Moving from humiliation and exclusion to participation:
Ending poverty in all its forms
The United Nations Sustainable Development Goal to “end poverty in all its forms everywhere” explicitly recognizes that poverty results not from the lack of just one thing but from many different interrelated factors that affect the lives of people living in poverty. This means we must go beyond seeing poverty merely as the lack of income or what is necessary for material well-being — such as food, housing, land, and other assets – in order to fully understand poverty in its multi-dimensions.
The theme this year – selected in consultation with activists, civil society and non-governmental organizations – highlights how important it is to recognize and address the humiliation and exclusion endured by many people living in poverty.
Humiliation is pervasive among the homeless and people living in poverty; it is a negative experience that is interpersonal in nature. While shame is the result of a personal judgment of failure, humiliation tends to involve the belief by the individual that he or she does not deserve the treatment he or she is getting. Humiliation is linked to the “feeling” or condition of being lessened in dignity or pride and/or being the weaker or less important party in an unequal power relationship. When people living in poverty perceive that they are being treated in a derogatory or demeaning manner, this results in feelings of lowered self-worth or self-esteem or a loss of pride.
Often humiliating episodes or experiences contain elements of both verbal and physical actions. Frequently, “looks” directed at people living in poverty are perceived by them as being judgmental, and creating feelings of humiliation. Persons who live in poverty are also exposed to ridicule. They feel humiliated by being placed in the situation of having to ‘beg’ for help or having to endure with rude, demeaning, condescending or judgemental behaviour on the part of social assistance office staff.
Humiliation can lead to absolute deprivation because often persons who feel humiliated are ashamed to appear in public and, therefore, are socially excluded when they are not able to participate in the life of the community. Such social isolation and exclusion can lead to other deprivations and limit other freedoms. For example, being isolated may exclude a person from job opportunities, which can in turn lead to deprivations in being able to purchase food. When people living in poverty feel discriminated against or fear abusive treatment within the health system, they may avoid seeking the medical care they need, leading to deprivations in health.
“The worst thing about living in extreme poverty is the contempt, that they treat you like you are worthless, that they look at you with disgust and fear and that they even treat you like an enemy. We and our children experience this every day, and it hurts us, humiliates us and makes us live in fear and shame.” Edilberta Béjar, an activist from Peru.
When people talk about their experiences with living in poverty they reveal these important psychological aspects of poverty. People living in poverty are acutely aware of their lack of voice, power, and independence, which subject them to exploitation, discrimination and social exclusion. Their poverty makes them vulnerable to indignity, rudeness, humiliation, and inhumane treatment by people who work in the institutions and organizations from whom they seek help. People living in poverty also suffer the pain brought about their inability to fully participate in community life and which leads to a breakdown of social relations.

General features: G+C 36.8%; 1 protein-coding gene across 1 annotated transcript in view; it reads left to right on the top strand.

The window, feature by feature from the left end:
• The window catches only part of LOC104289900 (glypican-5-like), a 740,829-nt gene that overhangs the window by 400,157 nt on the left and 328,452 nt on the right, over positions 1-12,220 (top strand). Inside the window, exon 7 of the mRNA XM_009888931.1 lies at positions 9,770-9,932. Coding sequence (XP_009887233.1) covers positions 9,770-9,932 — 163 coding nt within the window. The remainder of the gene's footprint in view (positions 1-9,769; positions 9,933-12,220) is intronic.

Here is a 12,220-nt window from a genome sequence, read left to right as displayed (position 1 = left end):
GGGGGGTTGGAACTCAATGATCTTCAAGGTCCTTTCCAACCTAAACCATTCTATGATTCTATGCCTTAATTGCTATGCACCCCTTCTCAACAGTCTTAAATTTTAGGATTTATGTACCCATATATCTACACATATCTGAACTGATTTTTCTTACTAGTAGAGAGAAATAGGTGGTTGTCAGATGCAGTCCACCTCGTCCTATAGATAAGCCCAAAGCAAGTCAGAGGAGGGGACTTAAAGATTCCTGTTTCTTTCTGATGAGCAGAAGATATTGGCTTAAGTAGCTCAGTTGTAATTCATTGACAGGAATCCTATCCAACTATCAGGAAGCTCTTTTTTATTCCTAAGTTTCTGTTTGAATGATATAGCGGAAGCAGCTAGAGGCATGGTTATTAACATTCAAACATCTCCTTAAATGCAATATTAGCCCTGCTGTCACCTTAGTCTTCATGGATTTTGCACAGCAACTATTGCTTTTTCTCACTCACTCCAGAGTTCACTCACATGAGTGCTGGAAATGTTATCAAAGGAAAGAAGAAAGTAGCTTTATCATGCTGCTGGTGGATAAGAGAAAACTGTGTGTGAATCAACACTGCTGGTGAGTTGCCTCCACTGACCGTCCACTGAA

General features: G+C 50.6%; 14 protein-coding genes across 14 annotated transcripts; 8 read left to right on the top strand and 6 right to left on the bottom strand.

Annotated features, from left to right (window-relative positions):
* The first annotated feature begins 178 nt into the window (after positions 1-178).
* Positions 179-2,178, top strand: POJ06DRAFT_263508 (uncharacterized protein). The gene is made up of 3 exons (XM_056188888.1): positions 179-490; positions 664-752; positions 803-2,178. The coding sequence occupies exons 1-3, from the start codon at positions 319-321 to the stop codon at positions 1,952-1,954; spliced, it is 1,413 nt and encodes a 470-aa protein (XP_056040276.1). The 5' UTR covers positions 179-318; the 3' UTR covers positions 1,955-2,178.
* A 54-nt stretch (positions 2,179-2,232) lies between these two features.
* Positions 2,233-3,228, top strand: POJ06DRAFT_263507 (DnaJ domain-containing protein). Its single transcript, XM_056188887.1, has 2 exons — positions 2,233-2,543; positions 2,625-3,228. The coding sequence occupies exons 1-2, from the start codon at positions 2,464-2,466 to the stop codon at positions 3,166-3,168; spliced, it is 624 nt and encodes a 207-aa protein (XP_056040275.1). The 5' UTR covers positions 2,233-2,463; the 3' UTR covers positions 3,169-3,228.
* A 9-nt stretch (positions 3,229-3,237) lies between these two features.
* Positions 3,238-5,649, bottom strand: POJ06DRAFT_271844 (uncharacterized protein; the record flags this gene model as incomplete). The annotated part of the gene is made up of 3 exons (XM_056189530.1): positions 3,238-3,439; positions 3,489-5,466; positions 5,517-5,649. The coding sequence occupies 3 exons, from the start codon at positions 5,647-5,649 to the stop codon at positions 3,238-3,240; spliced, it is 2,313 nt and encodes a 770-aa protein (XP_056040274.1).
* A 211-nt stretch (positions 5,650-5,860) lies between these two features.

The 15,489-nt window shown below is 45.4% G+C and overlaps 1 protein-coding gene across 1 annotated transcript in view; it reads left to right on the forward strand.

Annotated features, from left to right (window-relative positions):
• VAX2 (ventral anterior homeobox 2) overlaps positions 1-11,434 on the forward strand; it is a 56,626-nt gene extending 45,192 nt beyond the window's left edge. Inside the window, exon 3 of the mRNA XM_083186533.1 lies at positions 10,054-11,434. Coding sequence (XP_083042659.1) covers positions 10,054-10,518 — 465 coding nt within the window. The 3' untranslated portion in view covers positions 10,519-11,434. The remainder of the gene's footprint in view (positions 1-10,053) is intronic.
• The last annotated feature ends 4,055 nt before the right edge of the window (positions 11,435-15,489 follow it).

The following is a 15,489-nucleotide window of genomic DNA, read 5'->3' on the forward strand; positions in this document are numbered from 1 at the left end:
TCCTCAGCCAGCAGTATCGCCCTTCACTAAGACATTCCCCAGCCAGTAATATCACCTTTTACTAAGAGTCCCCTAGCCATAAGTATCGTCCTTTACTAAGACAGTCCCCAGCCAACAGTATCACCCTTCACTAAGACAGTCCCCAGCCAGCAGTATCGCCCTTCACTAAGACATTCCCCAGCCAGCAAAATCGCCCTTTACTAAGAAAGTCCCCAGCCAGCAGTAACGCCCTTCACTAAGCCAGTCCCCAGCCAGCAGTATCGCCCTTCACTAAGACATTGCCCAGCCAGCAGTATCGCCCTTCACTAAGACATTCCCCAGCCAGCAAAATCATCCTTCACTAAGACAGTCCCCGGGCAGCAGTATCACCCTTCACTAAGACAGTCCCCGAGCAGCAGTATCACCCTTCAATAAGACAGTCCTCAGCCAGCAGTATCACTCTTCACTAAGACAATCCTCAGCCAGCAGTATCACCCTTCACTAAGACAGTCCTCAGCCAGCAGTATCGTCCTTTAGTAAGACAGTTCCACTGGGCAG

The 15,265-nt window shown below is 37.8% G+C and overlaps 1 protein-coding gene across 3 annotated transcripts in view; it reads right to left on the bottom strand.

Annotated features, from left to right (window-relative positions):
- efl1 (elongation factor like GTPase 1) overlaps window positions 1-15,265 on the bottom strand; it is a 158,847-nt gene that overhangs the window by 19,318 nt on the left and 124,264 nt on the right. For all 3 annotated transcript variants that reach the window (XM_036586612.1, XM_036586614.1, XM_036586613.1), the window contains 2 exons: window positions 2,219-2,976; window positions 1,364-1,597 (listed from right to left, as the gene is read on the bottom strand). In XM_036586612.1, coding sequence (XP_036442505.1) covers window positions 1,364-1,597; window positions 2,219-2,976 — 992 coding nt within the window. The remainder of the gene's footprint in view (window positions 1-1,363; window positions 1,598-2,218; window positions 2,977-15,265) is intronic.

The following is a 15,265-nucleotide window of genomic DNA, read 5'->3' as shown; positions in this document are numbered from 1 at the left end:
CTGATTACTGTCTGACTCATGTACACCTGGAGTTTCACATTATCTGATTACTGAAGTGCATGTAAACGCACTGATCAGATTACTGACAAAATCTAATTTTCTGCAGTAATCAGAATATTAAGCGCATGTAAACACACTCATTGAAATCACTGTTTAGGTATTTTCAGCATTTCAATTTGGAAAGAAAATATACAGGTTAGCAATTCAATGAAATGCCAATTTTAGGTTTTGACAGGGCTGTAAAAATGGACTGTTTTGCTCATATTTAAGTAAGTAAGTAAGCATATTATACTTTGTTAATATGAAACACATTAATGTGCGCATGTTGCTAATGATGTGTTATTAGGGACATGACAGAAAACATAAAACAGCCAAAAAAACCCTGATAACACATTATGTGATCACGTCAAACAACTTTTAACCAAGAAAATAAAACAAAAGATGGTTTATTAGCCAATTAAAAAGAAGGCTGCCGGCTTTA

Therefore, in order to fully understand poverty in all its dimensions, policy makers must focus attention on key non-material aspects of poverty— such as shame, humiliation and social exclusion — that affect people’s lives and their human dignity. Improved data, including better indicators, are needed because being able to measure and understand poverty in a multidimensional way enriches our understanding of poverty and enables more responsive and effective strategies and policies to overcome poverty in all its forms.
Effective and meaningful participation is not only the right of every individual and group to take part in public affairs, but it also promotes social inclusion and ensures that policies to combat poverty in all its forms are sustainable and respect the true needs and human dignity of people in poverty.
On 17 October each year, we come together to demonstrate the strong bonds of solidarity between people living in poverty and people from all walks of life, and our commitment to work together to overcome extreme poverty and abuse of human rights through our individual and shared commitments and action. An important commitment is to honour the human dignity of people living in poverty and to fight to end the discrimination, humiliation and social exclusion they suffer.
Celebrated since 1987 as the World Day for Overcoming Extreme Poverty and recognized by the United Nations in 1992, the International Day for the Eradication of Poverty promotes dialogue and understanding between people living in poverty and their communities, and society at large. “It represents an opportunity to acknowledge the efforts and struggles of people living in poverty, a chance for them to make their concerns heard and a moment to recognize that poor people are in the forefront in the fight against poverty.” (United Nations, Report of the Secretary General, A/61/308, para. 58)
International Committee for October 17
12, rue Pasteur F-95480 Pierrelaye, France
international [dot] committee [at] oct17 [dot] org
Note: The views in this document do not necessarily represent those of the United Nations or its Member States.
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